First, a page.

From Florida Legal Wiki
The basic elements of promissory estoppel are set forth in Restatement (Second) of Contracts § 90 (1979), which states:
- (1) A promise which the promisor should reasonably expect to induce action or forbearance on the part of the promisee or a third person and which does induce such action or forbearance is binding if injustice can be avoided only by enforcement of the promise. The remedy granted for breach may be limited as justice requires.
The character of the reliance protected is explained as follows:
- The promisor is affected only by reliance which he does or should foresee, and enforcement must be necessary to avoid injustice. Satisfaction of the latter requirement may depend on the reasonableness of the promisee's reliance, on its definite and substantial character in relation to the remedy sought, on the formality with which the promise is made, on the extent to which the evidentiary, cautionary, deterrent and channeling functions of form are met by the commercial setting or otherwise, and on the extent to which such other policies as the enforcement of bargains and the prevention of unjust enrichment are relevant. Id. (emphasis added).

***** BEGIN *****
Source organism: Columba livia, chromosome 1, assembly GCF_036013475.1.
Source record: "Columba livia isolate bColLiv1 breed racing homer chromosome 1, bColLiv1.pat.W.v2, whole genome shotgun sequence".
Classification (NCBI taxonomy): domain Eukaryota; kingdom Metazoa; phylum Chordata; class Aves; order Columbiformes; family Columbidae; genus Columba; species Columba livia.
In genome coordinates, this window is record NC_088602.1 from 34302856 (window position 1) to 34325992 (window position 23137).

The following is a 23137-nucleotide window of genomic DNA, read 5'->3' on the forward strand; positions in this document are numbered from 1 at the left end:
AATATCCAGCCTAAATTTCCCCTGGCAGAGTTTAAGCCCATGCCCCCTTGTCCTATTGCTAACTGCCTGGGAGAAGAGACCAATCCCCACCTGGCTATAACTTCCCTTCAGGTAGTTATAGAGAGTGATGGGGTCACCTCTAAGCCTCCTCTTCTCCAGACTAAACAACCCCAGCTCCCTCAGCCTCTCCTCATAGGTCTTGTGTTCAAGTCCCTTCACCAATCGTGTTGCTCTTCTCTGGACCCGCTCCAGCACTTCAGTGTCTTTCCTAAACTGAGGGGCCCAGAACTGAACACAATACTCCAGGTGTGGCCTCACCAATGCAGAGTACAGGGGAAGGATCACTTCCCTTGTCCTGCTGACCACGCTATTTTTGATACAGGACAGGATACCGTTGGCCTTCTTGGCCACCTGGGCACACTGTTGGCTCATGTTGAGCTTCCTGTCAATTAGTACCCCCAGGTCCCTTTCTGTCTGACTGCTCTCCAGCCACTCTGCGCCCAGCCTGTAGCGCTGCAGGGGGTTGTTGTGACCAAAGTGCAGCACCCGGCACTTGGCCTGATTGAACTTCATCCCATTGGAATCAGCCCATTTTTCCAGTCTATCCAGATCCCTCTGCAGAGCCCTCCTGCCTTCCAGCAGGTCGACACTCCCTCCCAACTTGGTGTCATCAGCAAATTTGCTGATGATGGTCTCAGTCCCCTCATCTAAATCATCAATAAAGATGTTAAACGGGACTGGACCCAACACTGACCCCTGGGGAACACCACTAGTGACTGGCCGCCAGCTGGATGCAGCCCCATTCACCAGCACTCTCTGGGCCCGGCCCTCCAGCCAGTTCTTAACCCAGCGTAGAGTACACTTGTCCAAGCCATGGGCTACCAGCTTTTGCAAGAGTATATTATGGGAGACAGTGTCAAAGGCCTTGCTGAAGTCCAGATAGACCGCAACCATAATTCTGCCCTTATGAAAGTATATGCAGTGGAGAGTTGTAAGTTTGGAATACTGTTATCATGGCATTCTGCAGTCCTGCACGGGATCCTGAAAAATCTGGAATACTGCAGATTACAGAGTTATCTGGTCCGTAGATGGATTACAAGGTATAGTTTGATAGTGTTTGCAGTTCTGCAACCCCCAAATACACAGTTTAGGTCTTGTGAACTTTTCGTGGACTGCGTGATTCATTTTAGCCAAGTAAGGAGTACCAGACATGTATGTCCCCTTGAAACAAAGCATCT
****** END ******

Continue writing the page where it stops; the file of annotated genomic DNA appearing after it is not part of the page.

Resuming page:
For promissory estoppel to be applied, the evidence must be clear and convincing. Mere expectations based upon oral representations regarding future rights of parties to a contract specific in its written terms has been held to be insufficient to support a cause of action. Smith v. Piezo Technology and Professional Administrators, 427 So.2d 182 (Fla.1983); Harbour Square Development Corp. v. Miller, 517 So.2d 773 (Fla. 2d DCA 1988); Ochab v. Morrison, Inc., 517 So.2d 763 (Fla. 2d DCA 1987); Ponton v. Scarfone, 468 So.2d 1009 (Fla. 2d DCA 1985); Muller v. Stromberg-Carlson Corp., 427 So.2d 266 (Fla. 2d DCA 1983); Catania v. Eastern Airlines, Inc., 381 So.2d 265 (Fla. 3d DCA 1980).
W.R. Grace & Co. v. Geodata Services, Inc., 547 So.2d 919, 924-25 (Fla. 1989)
The Florida Supreme Court considered promissory estoppel in Hygema v. Markley, 187 So. 373 (1939), but rejected its application because the promise at issue in that case “was not definite but, on the contrary, was entirely indefinite as to terms and time.” Id. at 19, 187 So. at 380 (emphasis added). In South Investment Corp. v. Norton, 57 So.2d 1 (Fla.1952), the Court stated: “[O]rdinarily, a truthful statement as to the present intention of a party with regard to his future act is not the foundation upon which an estoppel may be built.” Id. at 3. In Tanenbaum v. Biscayne Osteopathic Hospital, Inc., 190 So.2d 777 (Fla.1966), the Court had before it an action for enforcement of a doctor's employment contract with a hospital in which the parties agreed orally that the doctor's employment was terminable only after five years and on ninety days' written notice. In that case, it refused to apply promissory estoppel and stated: “The question that emerges for resolution by us is whether or not we will adopt by judicial action the doctrine of promissory estoppel as a sort of counter action to the legislatively created Statute of Frauds. This we decline to do.” Id. at 779.